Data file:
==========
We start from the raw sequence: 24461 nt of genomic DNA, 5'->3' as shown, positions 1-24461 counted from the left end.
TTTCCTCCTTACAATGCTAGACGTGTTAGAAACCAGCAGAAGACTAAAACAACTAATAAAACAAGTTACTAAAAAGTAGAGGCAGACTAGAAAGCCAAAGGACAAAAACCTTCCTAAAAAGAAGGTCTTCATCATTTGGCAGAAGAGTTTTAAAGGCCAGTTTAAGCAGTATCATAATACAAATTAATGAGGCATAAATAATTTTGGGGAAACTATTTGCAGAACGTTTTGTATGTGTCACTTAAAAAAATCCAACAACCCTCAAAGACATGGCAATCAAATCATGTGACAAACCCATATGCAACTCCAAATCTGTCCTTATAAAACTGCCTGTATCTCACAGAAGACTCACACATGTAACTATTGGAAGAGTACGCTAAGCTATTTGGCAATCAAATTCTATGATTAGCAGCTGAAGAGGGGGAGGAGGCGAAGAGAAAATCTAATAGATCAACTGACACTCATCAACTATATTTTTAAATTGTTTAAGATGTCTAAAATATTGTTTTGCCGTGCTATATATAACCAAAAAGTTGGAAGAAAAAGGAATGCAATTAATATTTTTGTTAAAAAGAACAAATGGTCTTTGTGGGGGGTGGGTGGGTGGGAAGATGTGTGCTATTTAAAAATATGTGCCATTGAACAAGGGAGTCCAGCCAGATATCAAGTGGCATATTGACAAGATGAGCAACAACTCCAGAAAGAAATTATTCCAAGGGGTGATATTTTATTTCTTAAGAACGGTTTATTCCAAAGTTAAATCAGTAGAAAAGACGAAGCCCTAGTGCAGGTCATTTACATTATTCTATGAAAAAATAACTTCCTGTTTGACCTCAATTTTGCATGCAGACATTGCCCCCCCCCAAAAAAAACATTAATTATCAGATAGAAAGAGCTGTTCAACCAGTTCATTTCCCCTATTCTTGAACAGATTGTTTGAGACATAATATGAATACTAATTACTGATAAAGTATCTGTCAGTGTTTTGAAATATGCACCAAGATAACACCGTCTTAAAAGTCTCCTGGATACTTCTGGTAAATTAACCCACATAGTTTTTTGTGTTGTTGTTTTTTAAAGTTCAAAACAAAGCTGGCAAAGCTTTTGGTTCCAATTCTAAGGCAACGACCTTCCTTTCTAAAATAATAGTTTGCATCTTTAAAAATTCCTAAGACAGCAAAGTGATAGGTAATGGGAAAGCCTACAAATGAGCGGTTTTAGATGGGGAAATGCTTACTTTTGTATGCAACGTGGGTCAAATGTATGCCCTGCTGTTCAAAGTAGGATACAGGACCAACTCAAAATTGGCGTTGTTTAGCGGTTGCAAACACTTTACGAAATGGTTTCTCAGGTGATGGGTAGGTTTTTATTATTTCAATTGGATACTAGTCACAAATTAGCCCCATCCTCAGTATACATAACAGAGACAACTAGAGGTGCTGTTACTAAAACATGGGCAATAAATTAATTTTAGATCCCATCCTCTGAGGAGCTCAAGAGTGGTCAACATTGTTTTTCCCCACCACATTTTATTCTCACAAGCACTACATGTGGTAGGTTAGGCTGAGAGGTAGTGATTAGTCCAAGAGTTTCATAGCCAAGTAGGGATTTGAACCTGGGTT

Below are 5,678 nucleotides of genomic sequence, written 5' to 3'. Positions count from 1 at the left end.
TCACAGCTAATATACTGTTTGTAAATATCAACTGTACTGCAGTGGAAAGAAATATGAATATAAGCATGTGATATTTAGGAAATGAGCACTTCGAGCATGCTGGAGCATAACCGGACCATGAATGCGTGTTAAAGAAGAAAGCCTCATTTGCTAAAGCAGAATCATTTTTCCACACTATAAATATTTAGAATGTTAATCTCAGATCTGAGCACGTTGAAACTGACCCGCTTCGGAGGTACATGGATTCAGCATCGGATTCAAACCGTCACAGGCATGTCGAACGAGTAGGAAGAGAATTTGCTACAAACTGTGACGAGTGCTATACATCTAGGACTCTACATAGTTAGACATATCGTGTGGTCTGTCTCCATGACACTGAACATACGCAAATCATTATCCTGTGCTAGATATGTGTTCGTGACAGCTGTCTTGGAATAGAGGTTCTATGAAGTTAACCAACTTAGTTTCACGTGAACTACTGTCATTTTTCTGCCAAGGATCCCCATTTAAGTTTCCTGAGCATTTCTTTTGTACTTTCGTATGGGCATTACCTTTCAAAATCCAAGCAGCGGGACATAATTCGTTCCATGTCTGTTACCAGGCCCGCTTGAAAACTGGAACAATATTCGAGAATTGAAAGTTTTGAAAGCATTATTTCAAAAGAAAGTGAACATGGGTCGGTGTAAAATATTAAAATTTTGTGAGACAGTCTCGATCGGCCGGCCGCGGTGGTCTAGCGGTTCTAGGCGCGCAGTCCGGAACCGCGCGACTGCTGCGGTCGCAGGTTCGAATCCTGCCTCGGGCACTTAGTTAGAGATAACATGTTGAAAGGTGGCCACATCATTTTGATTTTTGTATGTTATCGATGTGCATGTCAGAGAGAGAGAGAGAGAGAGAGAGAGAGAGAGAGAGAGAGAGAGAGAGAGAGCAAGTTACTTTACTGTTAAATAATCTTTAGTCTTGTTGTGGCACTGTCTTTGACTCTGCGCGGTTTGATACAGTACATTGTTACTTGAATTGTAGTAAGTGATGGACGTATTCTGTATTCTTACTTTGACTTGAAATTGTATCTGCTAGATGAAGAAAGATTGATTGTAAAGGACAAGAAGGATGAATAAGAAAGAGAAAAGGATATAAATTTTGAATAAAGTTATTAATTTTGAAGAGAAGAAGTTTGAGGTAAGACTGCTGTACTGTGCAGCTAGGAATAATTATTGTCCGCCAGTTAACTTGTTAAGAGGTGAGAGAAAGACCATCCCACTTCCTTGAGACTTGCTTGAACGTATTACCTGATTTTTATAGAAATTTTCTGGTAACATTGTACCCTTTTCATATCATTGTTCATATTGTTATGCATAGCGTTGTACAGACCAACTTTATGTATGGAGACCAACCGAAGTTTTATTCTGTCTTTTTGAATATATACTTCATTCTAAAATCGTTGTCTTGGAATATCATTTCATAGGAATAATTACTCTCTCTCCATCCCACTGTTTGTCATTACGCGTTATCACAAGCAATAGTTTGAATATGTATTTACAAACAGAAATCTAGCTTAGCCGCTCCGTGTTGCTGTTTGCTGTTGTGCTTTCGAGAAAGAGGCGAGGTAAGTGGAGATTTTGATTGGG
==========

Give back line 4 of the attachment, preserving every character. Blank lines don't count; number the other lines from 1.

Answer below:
TCACAGCTAATATACTGTTTGTAAATATCAACTGTACTGCAGTGGAAAGAAATATGAATATAAGCATGTGATATTTAGGAAATGAGCACTTCGAGCATGCTGGAGCATAACCGGACCATGAATGCGTGTTAAAGAAGAAAGCCTCATTTGCTAAAGCAGAATCATTTTTCCACACTATAAATATTTAGAATGTTAATCTCAGATCTGAGCACGTTGAAACTGACCCGCTTCGGAGGTACATGGATTCAGCATCGGATTCAAACCGTCACAGGCATGTCGAACGAGTAGGAAGAGAATTTGCTACAAACTGTGACGAGTGCTATACATCTAGGACTCTACATAGTTAGACATATCGTGTGGTCTGTCTCCATGACACTGAACATACGCAAATCATTATCCTGTGCTAGATATGTGTTCGTGACAGCTGTCTTGGAATAGAGGTTCTATGAAGTTAACCAACTTAGTTTCACGTGAACTACTGTCATTTTTCTGCCAAGGATCCCCATTTAAGTTTCCTGAGCATTTCTTTTGTACTTTCGTATGGGCATTACCTTTCAAAATCCAAGCAGCGGGACATAATTCGTTCCATGTCTGTTACCAGGCCCGCTTGAAAACTGGAACAATATTCGAGAATTGAAAGTTTTGAAAGCATTATTTCAAAAGAAAGTGAACATGGGTCGGTGTAAAATATTAAAATTTTGTGAGACAGTCTCGATCGGCCGGCCGCGGTGGTCTAGCGGTTCTAGGCGCGCAGTCCGGAACCGCGCGACTGCTGCGGTCGCAGGTTCGAATCCTGCCTCGGGCACTTAGTTAGAGATAACATGTTGAAAGGTGGCCACATCATTTTGATTTTTGTATGTTATCGATGTGCATGTCAGAGAGAGAGAGAGAGAGAGAGAGAGAGAGAGAGAGAGAGAGAGAGAGAGAGCAAGTTACTTTACTGTTAAATAATCTTTAGTCTTGTTGTGGCACTGTCTTTGACTCTGCGCGGTTTGATACAGTACATTGTTACTTGAATTGTAGTAAGTGATGGACGTATTCTGTATTCTTACTTTGACTTGAAATTGTATCTGCTAGATGAAGAAAGATTGATTGTAAAGGACAAGAAGGATGAATAAGAAAGAGAAAAGGATATAAATTTTGAATAAAGTTATTAATTTTGAAGAGAAGAAGTTTGAGGTAAGACTGCTGTACTGTGCAGCTAGGAATAATTATTGTCCGCCAGTTAACTTGTTAAGAGGTGAGAGAAAGACCATCCCACTTCCTTGAGACTTGCTTGAACGTATTACCTGATTTTTATAGAAATTTTCTGGTAACATTGTACCCTTTTCATATCATTGTTCATATTGTTATGCATAGCGTTGTACAGACCAACTTTATGTATGGAGACCAACCGAAGTTTTATTCTGTCTTTTTGAATATATACTTCATTCTAAAATCGTTGTCTTGGAATATCATTTCATAGGAATAATTACTCTCTCTCCATCCCACTGTTTGTCATTACGCGTTATCACAAGCAATAGTTTGAATATGTATTTACAAACAGAAATCTAGCTTAGCCGCTCCGTGTTGCTGTTTGCTGTTGTGCTTTCGAGAAAGAGGCGAGGTAAGTGGAGATTTTGATTGGG